What Does Caring for Ourselves and Our Organizations Look Like Now?

This is a uniquely challenging time for the choral field, full of both hope and fatigue. For two years the ground has shifted constantly beneath our feet, leaving many feeling drained and apprehensive about the future. Yet this has also been a time of extraordinary creativity and innovation, and the reaffirmation of the value of choral music. We asked seven choral leaders to share how they are caring for their organizations, their singers, and themselves right now.

Have you implemented new practices to support the wellness of singers, volunteers, or staff?

Caron Daley, Director of Choral Activities, Duquesne University: I’ve tried to make the choral experience more qualitative. I’ve taken the focus away from performance and toward process. We’ll take time at the beginning and end of a rehearsal to have a discussion about a range of things: How are you thinking about this music? What about this music resonates with your experience? Very open-ended kinds of qualitative questions. I don’t believe I took the time to do that before, and it has had a profound effect on the level of social bonding in the ensemble.

I am more cognizant of the individuals in the ensemble, each with such unique perspectives and needs. As a conductor, how can I preserve and protect and enjoy those individuals? How can they feel valued? Of course that was the case before, but I was so focused on the musical product, and now I’m more focused on the experience. I don’t think that will change - in fact, it makes the music better.

Zanaida Robles, composer, vocalist, and teacher: There's so much in the area of mental health that we weren’t paying attention to before now. Some of the things we’ve put in place include regular check-ins and more intentional warm-ups designed to facilitate breathing; everything we do has to contribute to our mental and emotional health. It’s being more heart-centered and sensation-centered rather than cerebral.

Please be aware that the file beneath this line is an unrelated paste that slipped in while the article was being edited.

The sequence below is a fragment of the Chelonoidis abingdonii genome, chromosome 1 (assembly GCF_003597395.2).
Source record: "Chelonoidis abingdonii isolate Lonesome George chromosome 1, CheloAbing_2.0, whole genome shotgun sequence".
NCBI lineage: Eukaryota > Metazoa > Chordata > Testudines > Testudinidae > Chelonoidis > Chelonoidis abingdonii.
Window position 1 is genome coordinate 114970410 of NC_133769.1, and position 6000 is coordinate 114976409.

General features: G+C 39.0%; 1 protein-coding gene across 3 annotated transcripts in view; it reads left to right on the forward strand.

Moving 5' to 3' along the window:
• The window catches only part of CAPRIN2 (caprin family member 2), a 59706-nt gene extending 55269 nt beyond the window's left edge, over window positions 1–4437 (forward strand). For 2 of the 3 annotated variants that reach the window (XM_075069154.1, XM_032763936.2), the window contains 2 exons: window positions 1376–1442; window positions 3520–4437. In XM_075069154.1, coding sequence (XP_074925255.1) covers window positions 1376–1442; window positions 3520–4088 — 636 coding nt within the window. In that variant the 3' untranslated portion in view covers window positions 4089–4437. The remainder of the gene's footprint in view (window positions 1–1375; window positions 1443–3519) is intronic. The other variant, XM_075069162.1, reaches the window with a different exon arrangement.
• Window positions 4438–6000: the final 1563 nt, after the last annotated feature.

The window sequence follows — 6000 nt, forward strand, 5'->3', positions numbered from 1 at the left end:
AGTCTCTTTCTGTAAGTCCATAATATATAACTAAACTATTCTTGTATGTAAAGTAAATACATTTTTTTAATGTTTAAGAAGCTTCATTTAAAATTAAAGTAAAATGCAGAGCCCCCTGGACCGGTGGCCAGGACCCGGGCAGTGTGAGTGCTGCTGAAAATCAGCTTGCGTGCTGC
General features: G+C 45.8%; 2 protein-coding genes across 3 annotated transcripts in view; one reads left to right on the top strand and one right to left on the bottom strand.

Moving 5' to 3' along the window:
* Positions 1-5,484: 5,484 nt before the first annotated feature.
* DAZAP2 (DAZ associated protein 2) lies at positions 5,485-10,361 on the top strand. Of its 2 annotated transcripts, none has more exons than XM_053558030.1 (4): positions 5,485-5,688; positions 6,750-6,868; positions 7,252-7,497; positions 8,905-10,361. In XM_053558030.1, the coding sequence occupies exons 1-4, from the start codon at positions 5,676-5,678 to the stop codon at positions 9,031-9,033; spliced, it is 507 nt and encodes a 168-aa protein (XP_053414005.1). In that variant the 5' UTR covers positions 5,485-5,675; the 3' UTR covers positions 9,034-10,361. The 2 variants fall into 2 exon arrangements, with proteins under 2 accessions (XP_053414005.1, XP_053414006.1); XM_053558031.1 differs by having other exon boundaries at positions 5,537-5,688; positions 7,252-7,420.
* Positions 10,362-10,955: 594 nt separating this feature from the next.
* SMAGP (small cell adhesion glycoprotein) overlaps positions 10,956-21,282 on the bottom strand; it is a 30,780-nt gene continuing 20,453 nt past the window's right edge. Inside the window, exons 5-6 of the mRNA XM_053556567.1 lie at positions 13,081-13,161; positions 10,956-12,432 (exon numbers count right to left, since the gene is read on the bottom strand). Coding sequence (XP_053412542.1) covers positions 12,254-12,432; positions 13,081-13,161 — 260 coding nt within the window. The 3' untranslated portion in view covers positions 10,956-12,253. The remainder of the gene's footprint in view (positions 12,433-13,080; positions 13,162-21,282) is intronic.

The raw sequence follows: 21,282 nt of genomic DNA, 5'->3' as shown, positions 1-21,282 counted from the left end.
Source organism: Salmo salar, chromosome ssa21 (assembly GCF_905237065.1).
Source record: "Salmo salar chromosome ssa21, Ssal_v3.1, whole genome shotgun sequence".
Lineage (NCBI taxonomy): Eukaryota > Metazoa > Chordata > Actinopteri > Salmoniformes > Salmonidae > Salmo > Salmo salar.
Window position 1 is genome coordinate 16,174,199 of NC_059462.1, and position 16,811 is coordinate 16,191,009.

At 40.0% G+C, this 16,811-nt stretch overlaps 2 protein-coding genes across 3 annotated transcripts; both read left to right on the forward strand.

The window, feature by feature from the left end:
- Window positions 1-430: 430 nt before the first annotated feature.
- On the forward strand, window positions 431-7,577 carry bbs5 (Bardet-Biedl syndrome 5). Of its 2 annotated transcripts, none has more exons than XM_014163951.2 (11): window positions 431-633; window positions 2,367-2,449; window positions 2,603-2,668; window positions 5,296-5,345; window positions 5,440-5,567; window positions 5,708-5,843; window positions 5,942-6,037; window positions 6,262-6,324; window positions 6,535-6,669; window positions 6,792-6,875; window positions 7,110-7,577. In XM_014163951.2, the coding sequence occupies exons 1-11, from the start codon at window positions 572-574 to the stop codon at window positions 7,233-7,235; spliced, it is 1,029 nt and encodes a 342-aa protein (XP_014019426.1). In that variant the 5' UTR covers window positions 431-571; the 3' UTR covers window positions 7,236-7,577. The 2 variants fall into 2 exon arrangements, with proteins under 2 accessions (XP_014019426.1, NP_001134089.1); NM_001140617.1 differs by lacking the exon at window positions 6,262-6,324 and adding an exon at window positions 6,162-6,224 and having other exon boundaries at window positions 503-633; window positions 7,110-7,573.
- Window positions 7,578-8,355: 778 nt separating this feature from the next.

One thing I’ve been contemplating with my high school students is testing; during the pandemic we had to rethink how we do grades, and it hasn’t felt right to go back. From a health standpoint, I think there are more students who would benefit from not having that kind of pressure, and I haven’t experienced a significant lessening of our excellence outcomes. So if it hasn’t resulted in less excellence, and it has resulted in less stress, I want to stay in that mode.

Chris Eanes, executive director, Cathedral Choral Society: I don’t want staff worrying about how much time they can take off. We have changed our policy to what is technically called non-tracked PTO, but is essentially unlimited paid vacation. The fact is, none of the staff take that much, I have to make them step away. Like everybody else, we’ve readjusted our working from home versus working in the office policy. We’re not a five-day-in-the-office organization, and we never will be again. The most important thing is that we operate with the understanding that people need grace to do what they need to do for themselves. We’re all being very flexible with each other.

Robyn Lana, artistic director, Cincinnati Youth Choir: We have a Zoom option for singers to use if they are exposed or sick. I appreciate that they are self-monitoring their exposure. They’re very thoughtful about that and we’re finding that we can trust people. In January, when Omicron was on the rise, most of our singers were coming [to rehearsal] but there were a couple of families who were really worried about it, so they came to Zoom. If they communicate with us, we’d rather have them there in that capacity so that they can rejoin, rather than stop and hope they can find their way back in. We respect family decisions.


What organizational practices are you re-thinking? Have you changed the way you plan or execute programming to relieve pressure and stress?